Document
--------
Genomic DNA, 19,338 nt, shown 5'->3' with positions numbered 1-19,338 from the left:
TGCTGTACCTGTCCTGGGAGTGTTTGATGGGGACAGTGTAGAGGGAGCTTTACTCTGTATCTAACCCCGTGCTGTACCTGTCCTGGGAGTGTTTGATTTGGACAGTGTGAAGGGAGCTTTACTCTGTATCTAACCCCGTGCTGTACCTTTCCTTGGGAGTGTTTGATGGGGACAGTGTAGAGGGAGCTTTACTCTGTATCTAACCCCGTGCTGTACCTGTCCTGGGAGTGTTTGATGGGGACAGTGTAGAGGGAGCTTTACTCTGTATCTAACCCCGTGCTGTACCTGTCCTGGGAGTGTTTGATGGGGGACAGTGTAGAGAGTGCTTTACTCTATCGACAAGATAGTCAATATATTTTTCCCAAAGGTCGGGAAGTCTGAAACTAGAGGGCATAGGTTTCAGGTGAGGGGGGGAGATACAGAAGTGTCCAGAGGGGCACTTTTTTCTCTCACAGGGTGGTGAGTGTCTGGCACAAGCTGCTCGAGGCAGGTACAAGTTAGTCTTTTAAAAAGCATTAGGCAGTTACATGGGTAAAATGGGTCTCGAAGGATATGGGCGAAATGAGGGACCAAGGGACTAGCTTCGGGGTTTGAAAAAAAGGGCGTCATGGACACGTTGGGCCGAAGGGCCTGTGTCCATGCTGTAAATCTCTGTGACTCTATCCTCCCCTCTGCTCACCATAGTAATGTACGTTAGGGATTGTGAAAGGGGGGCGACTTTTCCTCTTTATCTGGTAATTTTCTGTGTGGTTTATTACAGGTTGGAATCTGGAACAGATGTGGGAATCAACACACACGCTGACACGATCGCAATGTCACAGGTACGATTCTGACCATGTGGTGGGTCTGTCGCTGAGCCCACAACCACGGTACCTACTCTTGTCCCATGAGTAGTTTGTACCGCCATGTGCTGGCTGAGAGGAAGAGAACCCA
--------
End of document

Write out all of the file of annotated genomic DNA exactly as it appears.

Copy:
Genomic DNA, 19,338 nt, shown 5'->3' with positions numbered 1-19,338 from the left:
TGCTGTACCTGTCCTGGGAGTGTTTGATGGGGACAGTGTAGAGGGAGCTTTACTCTGTATCTAACCCCGTGCTGTACCTGTCCTGGGAGTGTTTGATTTGGACAGTGTGAAGGGAGCTTTACTCTGTATCTAACCCCGTGCTGTACCTTTCCTTGGGAGTGTTTGATGGGGACAGTGTAGAGGGAGCTTTACTCTGTATCTAACCCCGTGCTGTACCTGTCCTGGGAGTGTTTGATGGGGACAGTGTAGAGGGAGCTTTACTCTGTATCTAACCCCGTGCTGTACCTGTCCTGGGAGTGTTTGATGGGGGACAGTGTAGAGAGTGCTTTACTCTATCGACAAGATAGTCAATATATTTTTCCCAAAGGTCGGGAAGTCTGAAACTAGAGGGCATAGGTTTCAGGTGAGGGGGGGAGATACAGAAGTGTCCAGAGGGGCACTTTTTTCTCTCACAGGGTGGTGAGTGTCTGGCACAAGCTGCTCGAGGCAGGTACAAGTTAGTCTTTTAAAAAGCATTAGGCAGTTACATGGGTAAAATGGGTCTCGAAGGATATGGGCGAAATGAGGGACCAAGGGACTAGCTTCGGGGTTTGAAAAAAAGGGCGTCATGGACACGTTGGGCCGAAGGGCCTGTGTCCATGCTGTAAATCTCTGTGACTCTATCCTCCCCTCTGCTCACCATAGTAATGTACGTTAGGGATTGTGAAAGGGGGGCGACTTTTCCTCTTTATCTGGTAATTTTCTGTGTGGTTTATTACAGGTTGGAATCTGGAACAGATGTGGGAATCAACACACACGCTGACACGATCGCAATGTCACAGGTACGATTCTGACCATGTGGTGGGTCTGTCGCTGAGCCCACAACCACGGTACCTACTCTTGTCCCATGAGTAGTTTGTACCGCCATGTGCTGGCTGAGAGGAAGAGAACCCA